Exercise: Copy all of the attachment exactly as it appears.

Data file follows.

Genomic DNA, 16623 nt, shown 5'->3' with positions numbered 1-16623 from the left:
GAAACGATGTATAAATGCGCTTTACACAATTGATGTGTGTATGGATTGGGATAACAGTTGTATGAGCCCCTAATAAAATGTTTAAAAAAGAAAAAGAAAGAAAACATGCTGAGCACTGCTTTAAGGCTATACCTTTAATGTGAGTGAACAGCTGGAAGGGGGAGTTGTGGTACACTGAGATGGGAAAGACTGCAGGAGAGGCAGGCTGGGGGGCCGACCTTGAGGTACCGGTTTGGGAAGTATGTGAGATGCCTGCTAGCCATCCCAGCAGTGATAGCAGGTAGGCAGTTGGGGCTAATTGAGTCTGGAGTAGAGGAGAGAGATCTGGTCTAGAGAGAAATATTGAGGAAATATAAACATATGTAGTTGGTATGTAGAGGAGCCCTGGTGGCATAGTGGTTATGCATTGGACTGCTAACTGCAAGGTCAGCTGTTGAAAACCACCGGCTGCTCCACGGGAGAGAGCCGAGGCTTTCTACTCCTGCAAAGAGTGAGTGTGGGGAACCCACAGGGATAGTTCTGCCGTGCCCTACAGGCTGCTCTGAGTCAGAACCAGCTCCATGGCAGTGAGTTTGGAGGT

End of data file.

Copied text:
Genomic DNA, 16623 nt, shown 5'->3' with positions numbered 1-16623 from the left:
GAAACGATGTATAAATGCGCTTTACACAATTGATGTGTGTATGGATTGGGATAACAGTTGTATGAGCCCCTAATAAAATGTTTAAAAAAGAAAAAGAAAGAAAACATGCTGAGCACTGCTTTAAGGCTATACCTTTAATGTGAGTGAACAGCTGGAAGGGGGAGTTGTGGTACACTGAGATGGGAAAGACTGCAGGAGAGGCAGGCTGGGGGGCCGACCTTGAGGTACCGGTTTGGGAAGTATGTGAGATGCCTGCTAGCCATCCCAGCAGTGATAGCAGGTAGGCAGTTGGGGCTAATTGAGTCTGGAGTAGAGGAGAGAGATCTGGTCTAGAGAGAAATATTGAGGAAATATAAACATATGTAGTTGGTATGTAGAGGAGCCCTGGTGGCATAGTGGTTATGCATTGGACTGCTAACTGCAAGGTCAGCTGTTGAAAACCACCGGCTGCTCCACGGGAGAGAGCCGAGGCTTTCTACTCCTGCAAAGAGTGAGTGTGGGGAACCCACAGGGATAGTTCTGCCGTGCCCTACAGGCTGCTCTGAGTCAGAACCAGCTCCATGGCAGTGAGTTTGGAGGT